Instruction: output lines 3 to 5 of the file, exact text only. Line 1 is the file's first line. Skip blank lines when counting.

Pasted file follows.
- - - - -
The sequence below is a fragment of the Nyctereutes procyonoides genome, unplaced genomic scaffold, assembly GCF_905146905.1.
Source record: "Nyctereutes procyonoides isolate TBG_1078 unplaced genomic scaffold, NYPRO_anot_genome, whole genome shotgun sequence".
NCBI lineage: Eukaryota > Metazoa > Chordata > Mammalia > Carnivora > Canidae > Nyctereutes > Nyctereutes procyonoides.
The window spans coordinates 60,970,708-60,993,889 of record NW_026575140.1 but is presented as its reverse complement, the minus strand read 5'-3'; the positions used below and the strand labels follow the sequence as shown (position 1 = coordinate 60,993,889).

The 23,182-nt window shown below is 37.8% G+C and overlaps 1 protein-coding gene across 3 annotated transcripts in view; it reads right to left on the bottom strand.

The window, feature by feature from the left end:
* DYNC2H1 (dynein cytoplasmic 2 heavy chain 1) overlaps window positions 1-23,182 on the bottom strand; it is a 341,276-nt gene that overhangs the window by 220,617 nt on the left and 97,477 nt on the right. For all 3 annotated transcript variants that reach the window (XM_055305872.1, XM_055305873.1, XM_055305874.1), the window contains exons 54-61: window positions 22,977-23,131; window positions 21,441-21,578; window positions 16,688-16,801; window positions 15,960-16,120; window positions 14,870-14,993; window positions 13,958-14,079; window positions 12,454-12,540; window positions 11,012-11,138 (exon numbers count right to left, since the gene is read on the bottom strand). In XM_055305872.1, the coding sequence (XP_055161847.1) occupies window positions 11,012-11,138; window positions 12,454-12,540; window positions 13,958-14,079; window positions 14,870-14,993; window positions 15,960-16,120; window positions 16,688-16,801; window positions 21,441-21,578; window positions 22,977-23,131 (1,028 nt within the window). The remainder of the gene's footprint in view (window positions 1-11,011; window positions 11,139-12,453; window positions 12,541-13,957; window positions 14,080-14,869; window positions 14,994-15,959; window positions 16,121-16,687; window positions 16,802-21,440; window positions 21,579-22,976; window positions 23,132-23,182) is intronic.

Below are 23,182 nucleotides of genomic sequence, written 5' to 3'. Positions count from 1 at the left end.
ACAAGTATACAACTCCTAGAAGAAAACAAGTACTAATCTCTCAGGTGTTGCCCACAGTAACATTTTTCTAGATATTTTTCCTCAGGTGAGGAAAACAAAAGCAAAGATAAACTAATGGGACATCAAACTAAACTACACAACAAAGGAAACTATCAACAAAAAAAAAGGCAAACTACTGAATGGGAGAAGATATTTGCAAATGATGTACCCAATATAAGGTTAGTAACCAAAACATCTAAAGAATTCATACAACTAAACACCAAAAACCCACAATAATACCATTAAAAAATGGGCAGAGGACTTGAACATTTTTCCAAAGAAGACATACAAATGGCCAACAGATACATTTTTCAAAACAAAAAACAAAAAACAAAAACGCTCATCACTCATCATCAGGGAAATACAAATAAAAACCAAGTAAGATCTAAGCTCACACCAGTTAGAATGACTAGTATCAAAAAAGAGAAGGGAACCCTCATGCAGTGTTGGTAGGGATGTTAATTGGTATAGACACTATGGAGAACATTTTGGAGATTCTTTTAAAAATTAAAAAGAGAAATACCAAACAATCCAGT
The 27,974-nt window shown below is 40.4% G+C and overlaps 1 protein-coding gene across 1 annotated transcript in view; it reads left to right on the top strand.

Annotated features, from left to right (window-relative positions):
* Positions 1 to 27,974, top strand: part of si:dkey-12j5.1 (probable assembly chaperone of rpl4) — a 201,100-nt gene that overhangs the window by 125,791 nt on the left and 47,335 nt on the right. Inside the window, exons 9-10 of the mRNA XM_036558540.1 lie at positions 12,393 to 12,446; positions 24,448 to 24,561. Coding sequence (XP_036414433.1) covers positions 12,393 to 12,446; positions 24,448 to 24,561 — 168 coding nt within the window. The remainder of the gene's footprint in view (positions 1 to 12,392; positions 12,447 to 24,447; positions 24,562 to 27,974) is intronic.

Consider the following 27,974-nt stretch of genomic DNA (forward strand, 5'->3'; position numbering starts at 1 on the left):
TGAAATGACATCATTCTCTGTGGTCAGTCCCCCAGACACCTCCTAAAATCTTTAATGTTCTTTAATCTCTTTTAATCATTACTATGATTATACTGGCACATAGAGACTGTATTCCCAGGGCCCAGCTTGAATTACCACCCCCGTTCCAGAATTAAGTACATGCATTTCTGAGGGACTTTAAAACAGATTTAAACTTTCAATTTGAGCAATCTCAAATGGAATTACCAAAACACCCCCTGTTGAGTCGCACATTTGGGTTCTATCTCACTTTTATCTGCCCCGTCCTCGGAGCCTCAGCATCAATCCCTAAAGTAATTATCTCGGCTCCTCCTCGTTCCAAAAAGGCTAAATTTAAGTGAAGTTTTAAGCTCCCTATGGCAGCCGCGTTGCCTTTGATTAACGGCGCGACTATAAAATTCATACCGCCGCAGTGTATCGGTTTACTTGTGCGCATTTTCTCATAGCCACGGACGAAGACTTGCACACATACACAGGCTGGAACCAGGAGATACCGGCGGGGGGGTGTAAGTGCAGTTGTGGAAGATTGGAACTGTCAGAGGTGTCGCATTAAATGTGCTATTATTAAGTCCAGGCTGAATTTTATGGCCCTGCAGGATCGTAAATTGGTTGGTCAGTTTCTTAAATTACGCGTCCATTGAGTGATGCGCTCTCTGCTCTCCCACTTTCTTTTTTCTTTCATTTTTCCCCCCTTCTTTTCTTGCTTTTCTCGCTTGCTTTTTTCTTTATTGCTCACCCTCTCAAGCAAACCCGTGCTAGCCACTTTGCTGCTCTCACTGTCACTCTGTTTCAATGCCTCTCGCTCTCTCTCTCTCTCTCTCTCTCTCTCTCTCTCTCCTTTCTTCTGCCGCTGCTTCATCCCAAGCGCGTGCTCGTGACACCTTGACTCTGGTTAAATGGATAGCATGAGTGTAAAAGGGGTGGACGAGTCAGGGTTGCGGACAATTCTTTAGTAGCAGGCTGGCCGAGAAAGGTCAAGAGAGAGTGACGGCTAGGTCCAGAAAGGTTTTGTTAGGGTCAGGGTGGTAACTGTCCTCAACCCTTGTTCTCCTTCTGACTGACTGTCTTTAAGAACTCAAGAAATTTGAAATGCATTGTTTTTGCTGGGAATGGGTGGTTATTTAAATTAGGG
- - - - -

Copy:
NCBI lineage: Eukaryota > Metazoa > Chordata > Mammalia > Carnivora > Canidae > Nyctereutes > Nyctereutes procyonoides.
The window spans coordinates 60,970,708-60,993,889 of record NW_026575140.1 but is presented as its reverse complement, the minus strand read 5'-3'; the positions used below and the strand labels follow the sequence as shown (position 1 = coordinate 60,993,889).

The 23,182-nt window shown below is 37.8% G+C and overlaps 1 protein-coding gene across 3 annotated transcripts in view; it reads right to left on the bottom strand.